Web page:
Financial adviser Arbuthnot has raised its forecast for Mears' turnover in 2005 by 8.2% to £145m, largely as a result of the company's acquisition of facilities management group Scion in August. It also estimates that pre-tax profit at Mears will grow to £6.3m by 2005, up from £3.6m in 2002.
The announcement continues a successful run for Mears, which won the alternative investment market's company of the year award last week. It has also outperformed the AIM average since 2000 [see graph].
The note from the analyst added that the government's housing programme would drive further growth. It said: "Mears continues to benefit from the government's commitment to bring all council homes to a decent standard by 2010. Mears' order book now stands at £400m and extends to 2012."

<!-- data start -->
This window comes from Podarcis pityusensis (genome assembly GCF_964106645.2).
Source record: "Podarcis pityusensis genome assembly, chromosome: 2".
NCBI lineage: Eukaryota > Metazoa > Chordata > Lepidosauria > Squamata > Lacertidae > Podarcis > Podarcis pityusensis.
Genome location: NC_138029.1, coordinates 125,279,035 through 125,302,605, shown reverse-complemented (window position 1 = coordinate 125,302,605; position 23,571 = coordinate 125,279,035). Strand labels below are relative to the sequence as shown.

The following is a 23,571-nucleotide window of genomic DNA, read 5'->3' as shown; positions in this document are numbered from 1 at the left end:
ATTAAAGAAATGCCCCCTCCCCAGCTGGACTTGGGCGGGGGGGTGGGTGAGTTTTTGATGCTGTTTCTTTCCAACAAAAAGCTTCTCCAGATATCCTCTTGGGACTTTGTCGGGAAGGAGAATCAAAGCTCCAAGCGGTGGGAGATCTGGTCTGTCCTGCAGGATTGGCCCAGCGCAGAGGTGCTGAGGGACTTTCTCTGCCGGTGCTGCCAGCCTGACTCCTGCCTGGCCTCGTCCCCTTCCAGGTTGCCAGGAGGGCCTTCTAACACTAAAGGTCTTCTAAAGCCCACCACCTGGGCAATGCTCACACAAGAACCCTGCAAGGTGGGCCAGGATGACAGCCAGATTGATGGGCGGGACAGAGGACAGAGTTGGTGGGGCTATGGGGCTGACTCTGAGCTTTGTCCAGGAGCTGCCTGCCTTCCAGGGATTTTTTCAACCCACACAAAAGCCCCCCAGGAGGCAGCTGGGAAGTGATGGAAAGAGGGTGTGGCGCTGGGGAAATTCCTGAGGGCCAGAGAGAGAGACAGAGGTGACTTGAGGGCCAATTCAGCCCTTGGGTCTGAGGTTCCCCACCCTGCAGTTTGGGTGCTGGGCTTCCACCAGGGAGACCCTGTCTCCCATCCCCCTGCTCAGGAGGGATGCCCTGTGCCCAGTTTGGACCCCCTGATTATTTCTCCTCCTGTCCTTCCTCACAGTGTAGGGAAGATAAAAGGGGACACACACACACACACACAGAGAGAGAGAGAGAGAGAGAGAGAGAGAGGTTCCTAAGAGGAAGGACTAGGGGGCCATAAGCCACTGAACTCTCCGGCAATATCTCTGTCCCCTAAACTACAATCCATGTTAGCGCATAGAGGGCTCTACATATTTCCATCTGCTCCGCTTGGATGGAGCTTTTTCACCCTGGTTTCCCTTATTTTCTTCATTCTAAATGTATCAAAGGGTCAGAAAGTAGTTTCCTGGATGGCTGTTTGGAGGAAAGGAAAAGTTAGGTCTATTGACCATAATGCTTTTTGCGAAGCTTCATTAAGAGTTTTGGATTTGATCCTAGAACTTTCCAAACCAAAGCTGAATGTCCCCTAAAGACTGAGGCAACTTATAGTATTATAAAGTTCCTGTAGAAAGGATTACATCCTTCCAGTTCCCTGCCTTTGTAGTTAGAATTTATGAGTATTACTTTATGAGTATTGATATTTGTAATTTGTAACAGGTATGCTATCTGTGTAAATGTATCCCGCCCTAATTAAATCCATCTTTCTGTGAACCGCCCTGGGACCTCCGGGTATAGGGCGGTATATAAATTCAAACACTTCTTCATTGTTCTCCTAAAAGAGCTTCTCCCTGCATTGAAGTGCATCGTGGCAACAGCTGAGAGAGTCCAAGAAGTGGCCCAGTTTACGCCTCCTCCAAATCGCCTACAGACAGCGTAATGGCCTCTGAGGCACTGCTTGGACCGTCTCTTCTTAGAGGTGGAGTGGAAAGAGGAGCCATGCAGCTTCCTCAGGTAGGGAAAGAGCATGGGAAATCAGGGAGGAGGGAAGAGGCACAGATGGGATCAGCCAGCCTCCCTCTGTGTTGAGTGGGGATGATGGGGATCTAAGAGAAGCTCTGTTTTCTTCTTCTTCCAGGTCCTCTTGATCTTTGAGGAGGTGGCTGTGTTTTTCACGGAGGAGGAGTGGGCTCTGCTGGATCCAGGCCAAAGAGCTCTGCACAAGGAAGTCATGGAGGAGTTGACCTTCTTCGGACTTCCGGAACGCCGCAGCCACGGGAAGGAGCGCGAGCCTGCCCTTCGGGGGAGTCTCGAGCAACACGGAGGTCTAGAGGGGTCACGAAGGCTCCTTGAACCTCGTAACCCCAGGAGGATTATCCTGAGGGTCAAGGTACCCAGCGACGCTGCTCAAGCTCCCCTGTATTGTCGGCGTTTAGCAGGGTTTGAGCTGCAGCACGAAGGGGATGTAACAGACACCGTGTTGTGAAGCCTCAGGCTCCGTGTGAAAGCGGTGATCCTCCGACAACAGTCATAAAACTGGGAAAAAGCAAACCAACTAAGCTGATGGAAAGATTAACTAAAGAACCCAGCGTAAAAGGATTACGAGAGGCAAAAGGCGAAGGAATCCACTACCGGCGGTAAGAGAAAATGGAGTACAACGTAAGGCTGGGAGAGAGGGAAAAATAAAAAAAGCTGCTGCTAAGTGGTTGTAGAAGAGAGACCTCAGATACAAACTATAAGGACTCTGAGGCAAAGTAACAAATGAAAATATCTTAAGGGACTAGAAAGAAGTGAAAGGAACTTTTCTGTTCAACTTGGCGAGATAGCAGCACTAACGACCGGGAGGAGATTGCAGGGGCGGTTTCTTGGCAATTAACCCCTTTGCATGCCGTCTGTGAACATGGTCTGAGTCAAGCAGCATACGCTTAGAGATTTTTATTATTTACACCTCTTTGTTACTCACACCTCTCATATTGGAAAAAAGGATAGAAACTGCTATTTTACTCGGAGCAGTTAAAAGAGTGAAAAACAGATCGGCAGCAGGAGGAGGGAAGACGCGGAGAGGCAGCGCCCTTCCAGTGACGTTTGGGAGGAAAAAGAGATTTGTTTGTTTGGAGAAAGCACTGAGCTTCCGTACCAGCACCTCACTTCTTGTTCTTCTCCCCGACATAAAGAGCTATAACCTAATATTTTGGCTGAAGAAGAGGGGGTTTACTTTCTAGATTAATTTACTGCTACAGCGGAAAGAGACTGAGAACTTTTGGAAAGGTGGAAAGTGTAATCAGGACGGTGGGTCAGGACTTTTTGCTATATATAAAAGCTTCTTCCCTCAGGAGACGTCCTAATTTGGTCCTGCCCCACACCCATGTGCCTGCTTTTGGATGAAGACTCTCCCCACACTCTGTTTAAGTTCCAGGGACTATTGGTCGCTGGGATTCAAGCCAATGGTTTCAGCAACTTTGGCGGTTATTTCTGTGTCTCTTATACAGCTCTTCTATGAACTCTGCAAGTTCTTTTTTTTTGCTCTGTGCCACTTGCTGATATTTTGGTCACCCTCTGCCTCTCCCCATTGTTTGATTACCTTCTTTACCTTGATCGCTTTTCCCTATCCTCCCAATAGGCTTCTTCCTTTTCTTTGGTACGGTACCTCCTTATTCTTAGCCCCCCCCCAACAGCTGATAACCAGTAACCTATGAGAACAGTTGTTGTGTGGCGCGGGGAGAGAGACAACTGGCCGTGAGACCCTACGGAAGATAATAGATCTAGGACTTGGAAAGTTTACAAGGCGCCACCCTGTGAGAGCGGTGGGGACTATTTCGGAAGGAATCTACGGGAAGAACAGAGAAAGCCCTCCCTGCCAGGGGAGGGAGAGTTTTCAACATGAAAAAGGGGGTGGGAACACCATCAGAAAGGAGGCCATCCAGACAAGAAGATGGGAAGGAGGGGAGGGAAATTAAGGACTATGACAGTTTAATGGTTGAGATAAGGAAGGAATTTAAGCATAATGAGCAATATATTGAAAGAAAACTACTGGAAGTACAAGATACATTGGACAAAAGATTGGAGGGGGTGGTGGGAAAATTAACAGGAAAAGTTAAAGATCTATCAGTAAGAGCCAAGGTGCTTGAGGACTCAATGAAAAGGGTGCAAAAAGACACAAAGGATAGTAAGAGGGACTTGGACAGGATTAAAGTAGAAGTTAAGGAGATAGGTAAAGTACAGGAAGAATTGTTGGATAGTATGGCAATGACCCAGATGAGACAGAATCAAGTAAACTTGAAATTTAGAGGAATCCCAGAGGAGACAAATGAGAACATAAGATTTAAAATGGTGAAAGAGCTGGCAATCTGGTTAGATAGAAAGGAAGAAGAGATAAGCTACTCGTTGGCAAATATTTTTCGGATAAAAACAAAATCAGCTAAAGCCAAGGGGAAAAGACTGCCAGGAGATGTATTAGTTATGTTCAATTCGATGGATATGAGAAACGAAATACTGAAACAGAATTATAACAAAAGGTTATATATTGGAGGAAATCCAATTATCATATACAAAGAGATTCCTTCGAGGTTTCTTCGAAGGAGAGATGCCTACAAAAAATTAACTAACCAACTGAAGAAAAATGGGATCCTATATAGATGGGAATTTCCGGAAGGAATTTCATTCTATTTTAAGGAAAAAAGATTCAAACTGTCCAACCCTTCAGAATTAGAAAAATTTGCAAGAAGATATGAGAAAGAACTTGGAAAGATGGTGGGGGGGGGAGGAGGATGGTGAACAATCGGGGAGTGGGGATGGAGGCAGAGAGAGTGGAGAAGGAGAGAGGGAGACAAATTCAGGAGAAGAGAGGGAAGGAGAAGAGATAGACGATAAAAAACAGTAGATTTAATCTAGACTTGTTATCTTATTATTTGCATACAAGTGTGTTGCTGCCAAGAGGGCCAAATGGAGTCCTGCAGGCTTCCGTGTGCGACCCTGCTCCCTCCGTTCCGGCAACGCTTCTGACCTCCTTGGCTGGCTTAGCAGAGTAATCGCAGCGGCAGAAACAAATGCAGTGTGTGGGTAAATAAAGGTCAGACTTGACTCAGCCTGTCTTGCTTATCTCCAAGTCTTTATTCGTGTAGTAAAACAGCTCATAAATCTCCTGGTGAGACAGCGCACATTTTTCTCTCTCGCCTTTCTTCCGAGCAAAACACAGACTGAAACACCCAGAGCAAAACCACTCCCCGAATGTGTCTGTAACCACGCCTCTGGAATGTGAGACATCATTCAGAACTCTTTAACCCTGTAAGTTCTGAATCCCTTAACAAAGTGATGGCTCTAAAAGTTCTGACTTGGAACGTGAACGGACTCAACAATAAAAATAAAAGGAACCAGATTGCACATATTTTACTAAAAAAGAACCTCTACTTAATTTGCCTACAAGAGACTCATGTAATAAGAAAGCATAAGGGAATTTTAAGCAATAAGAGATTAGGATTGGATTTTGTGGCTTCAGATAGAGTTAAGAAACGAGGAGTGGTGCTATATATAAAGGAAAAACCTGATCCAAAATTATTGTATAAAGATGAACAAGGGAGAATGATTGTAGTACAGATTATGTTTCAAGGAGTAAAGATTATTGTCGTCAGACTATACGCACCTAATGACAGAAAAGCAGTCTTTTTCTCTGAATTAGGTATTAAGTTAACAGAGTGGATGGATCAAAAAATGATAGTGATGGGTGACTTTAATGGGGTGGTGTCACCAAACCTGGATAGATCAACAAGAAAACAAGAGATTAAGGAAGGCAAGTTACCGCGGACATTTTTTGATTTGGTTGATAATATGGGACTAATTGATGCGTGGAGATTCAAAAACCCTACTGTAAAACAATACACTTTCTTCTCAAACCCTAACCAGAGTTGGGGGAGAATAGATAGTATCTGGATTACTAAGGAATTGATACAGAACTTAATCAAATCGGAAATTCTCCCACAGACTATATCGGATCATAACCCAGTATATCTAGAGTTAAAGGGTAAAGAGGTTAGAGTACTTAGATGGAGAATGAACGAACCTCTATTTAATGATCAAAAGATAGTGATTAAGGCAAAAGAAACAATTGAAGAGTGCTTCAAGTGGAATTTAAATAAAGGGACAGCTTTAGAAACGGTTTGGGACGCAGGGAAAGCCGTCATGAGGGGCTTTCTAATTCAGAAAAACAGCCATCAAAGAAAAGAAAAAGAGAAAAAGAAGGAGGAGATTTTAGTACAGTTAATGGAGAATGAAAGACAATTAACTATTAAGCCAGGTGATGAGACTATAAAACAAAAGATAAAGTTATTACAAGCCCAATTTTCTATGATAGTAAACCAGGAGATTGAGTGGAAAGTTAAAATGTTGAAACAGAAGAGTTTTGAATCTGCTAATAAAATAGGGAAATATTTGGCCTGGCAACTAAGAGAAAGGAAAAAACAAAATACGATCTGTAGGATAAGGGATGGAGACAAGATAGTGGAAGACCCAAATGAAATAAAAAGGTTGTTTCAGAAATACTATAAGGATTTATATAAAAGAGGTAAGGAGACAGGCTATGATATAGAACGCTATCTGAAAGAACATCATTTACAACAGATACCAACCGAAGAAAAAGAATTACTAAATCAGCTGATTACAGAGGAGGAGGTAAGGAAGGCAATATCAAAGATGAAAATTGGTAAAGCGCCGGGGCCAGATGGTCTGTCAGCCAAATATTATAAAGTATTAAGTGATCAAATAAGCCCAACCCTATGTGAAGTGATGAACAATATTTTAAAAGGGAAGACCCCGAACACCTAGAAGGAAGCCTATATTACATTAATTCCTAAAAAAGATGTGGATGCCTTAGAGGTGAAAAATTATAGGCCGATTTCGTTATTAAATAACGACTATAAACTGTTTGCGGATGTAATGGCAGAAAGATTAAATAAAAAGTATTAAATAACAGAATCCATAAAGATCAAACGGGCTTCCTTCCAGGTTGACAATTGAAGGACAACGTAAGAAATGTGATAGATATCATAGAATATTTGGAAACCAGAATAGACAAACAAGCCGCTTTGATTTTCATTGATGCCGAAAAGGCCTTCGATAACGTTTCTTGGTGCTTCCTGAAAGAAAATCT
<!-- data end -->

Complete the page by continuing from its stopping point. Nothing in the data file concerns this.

City sources said that the company's performance is likely to be improved by additional acquisitions.
Mears’ order book stands at £400m and extends to 2012
City analysts’ statement
One source said: "It is certainly an acquisitive group. It has a lot of financial muscle and there seem to be one or two opportunities out there."
Bob Holt, the chairman of Mears, said that he was "hopeful" of buying a firm in the next 12 months. He added: "We are looking for opportunities and we are always in talks with people."
Mears is the latest company in the building sector to admit that it is the market for acquisitions. Recently, contractor ROK tried and failed to buy Galliford Try for £113m; housebuilder Taylor Woodrow was successful in a £480m bid for rival Wilson Connolly.
The City believes that contractors have realised that they need to increase their skills base to provide more comprehensive services on building projects, and are looking to acquisition to achieve this.
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